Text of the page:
Let’s start with a guy’s words — those tend to carry more weight than those of a woman, right? — : Jackson Katz says the term ‘violence against women’ is ‘a passive construction, there’s no active agent in the sentence…nobody is doing it to them. It just happens to them, men aren’t even a part of it.’ Surely, I thought, after #metoo and Sarah Everard, the conversation might have changed? But no.
When I spotted this recent article among your news headlines, I counted for you.
The number of times you mention ‘women’, ‘girls’, or ‘female’? Twenty-nine. Thirty-four…
Altruism is good, right? After all, it’s what, in the world of doing good, we’re here for — we’re here to help, in service of other beings and the planet. Not so fast, says Joan Halifax with her book ‘Standing at the Edge’: There is a dark side to altruism.
A while ago I picked up a book that I ended up reading in one big sigh of relief. With her book ‘Standing at the Edge’, Buddhist teacher, priest and anthropologist Joan Halifax gave me the gift of a clarity and language I needed to make sense of a confusing…
Can the suffering of others make us sick, what are the symptoms, and what can be done about it? That’s what GP turned executive coach Rachel Morris and I talked about for this new episode of her podcast You Are Not A Frog: What we are talking about when we talk about compassion fatigue. You can listen on Apple podcasts, Spotify and here.
People working in the helping professions, global and environmental change all have something in common: The emotional relentlessness of a job that involves constantly being faced with humans, animals or a planet in distress. Our ability to…
From a young age, I knew I wanted to ‘do good’ for a living. And so I became a helper, an altruist, here to change the world — an advocate on behalf of people less fortunate than me. Here’s how it went wrong, and what surprised me in learning how we can be of service in the world.
This talk (video below) was recorded by Initiatives of Change at the “Tools for Change Makers” conference, part of the 2019 Caux Forum in Caux, Switzerland. Further down this page is a transcript of the talk.
Against common preconceptions, it is possible to involve ourselves emotionally and keep our sanity when serving people and planet in difficult contexts. In many ways, it’s vital that we do. But the professions in question are ripe with myths about the role of empathy and emotions in our work — at a huge cost.
People whose work confronts them with the suffering of people, animals or planet— activists, aid workers, academics, social workers, journalists, healthcare professionals, change makers of any kind — often believe they have a choice between being emotionally involved and being sane.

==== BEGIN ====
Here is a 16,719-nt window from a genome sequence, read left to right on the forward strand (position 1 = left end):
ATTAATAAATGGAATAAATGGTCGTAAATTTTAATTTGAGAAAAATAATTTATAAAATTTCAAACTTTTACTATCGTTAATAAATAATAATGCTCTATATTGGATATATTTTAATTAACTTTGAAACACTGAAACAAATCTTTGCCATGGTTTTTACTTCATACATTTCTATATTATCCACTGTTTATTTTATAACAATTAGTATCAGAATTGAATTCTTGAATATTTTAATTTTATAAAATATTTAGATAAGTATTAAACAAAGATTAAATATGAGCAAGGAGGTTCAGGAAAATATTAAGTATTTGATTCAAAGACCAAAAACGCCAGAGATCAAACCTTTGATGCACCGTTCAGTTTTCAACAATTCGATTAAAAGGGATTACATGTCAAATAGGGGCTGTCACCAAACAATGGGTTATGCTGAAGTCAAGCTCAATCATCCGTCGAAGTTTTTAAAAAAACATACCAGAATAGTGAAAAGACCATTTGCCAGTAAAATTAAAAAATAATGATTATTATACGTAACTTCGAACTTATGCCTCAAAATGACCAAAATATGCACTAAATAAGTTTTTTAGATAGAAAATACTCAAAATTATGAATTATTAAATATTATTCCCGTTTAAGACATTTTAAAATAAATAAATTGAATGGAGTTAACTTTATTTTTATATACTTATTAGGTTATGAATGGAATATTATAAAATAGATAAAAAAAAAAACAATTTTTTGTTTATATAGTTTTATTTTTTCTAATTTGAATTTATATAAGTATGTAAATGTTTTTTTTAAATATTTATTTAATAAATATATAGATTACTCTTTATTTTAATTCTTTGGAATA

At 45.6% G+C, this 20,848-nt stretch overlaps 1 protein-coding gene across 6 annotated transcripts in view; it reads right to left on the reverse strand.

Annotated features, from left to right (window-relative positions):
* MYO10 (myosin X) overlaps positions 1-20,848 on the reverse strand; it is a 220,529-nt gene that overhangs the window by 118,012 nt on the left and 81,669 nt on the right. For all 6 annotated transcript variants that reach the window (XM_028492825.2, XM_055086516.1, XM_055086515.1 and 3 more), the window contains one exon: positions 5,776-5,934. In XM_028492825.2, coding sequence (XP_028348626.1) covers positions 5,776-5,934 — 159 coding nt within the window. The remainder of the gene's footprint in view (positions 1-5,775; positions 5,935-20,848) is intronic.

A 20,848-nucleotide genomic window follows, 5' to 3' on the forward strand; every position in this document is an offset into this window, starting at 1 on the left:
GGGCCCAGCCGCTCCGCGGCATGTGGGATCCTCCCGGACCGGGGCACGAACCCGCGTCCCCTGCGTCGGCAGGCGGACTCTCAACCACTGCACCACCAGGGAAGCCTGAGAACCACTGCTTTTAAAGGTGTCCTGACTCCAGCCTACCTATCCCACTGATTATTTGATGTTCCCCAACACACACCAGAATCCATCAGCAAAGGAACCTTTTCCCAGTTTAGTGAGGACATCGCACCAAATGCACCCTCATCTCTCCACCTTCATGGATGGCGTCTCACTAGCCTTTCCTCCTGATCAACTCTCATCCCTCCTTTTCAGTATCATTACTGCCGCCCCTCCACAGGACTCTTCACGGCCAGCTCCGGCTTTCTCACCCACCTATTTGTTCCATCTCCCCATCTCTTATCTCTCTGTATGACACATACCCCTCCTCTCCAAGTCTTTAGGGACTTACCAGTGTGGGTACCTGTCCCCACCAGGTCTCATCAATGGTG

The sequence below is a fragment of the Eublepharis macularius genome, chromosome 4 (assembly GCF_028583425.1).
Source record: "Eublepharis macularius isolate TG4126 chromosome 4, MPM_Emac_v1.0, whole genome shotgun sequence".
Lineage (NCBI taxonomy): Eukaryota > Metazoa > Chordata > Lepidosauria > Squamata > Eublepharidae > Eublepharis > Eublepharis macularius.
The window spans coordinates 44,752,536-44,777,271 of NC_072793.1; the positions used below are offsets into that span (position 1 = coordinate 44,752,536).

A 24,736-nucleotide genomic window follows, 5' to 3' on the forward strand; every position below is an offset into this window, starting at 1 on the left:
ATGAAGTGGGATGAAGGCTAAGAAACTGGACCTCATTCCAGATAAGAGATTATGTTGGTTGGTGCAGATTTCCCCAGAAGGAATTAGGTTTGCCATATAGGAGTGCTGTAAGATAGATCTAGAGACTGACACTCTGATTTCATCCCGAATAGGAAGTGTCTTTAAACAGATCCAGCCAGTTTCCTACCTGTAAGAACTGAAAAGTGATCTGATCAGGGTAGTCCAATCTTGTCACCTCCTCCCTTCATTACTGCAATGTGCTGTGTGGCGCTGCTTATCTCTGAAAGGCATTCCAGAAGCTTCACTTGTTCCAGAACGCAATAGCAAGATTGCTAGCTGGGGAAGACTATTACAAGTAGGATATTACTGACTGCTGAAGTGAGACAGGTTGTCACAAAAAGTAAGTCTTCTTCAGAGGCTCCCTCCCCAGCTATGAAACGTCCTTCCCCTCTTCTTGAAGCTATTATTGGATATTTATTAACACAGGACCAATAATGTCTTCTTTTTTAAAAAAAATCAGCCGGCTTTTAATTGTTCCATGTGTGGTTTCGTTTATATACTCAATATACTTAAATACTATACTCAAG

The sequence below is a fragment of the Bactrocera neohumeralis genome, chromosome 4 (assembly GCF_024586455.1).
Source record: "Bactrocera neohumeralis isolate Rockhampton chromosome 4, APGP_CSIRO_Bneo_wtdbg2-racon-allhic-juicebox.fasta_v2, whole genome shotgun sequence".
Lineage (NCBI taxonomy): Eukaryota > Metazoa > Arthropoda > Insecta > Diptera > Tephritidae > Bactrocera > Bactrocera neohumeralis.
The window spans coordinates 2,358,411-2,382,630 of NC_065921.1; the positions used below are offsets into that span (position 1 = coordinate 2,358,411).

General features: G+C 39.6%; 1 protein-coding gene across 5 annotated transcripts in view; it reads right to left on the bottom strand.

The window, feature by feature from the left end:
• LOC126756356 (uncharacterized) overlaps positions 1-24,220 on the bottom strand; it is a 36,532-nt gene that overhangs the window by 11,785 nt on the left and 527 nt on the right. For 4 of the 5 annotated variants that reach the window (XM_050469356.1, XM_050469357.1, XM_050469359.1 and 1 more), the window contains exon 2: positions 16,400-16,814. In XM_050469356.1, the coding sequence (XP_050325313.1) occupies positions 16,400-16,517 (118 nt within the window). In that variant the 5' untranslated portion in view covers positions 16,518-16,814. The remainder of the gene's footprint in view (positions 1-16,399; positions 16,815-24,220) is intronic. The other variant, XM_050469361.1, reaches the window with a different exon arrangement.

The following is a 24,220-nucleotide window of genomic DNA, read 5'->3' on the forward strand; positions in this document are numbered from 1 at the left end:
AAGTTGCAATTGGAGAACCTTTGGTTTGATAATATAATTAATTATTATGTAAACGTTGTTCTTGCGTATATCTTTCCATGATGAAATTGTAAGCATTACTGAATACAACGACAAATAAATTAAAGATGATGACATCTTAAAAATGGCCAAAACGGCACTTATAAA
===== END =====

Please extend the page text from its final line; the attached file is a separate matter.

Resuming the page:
If you’re one of them…
I will be offering a free, 5 week online programme to support you in developing skills to overcome compassion fatigue, caregiver burnout and their relatives.
This programme is for you if any of the following applies to you:
Many of us who’ve committed our lives to a social or humanitarian cause will often be adamant that we see all human beings as equal. The uncomfortable truth is none of us really do. Biology and our culture have programmed difference into us. If our constant ‘othering’ is the problem behind so much of the inequality, inertia and conflict we see in our work and organisations, then what can we do to overcome it?
In professions routinely confronted with suffering, it is common belief that we have a choice between emotional shutdown and emotional breakdown. But neither is a viable strategy. Neuroscience sheds light on a tried and tested alternative that can be practiced by anyone and transforms how we respond.
Empathy can plunge us into emotional distress. You know what it’s like to encounter a homeless person in the street, or see the terror in the eyes of a child in a country ravaged by war. According to moral philosopher and founder of the Effective Altruism movement Peter Singer, we get so trapped…
We routinely look away from pain and disillusionment in our efforts to do good. Joanna Macy’s seminal work sheds some light on the reasons for and cost of sticking our heads in the sand, and why allowing ourselves to be in pain is so vital.
I’ve had many conversations lately with people who are deeply disillusioned, exhausted and in pain about their jobs in charities and other organisations working for the ‘greater good’. Maybe you too are one of the many who once deeply cared about their work and lost their spark somewhere along the way. A few years ago…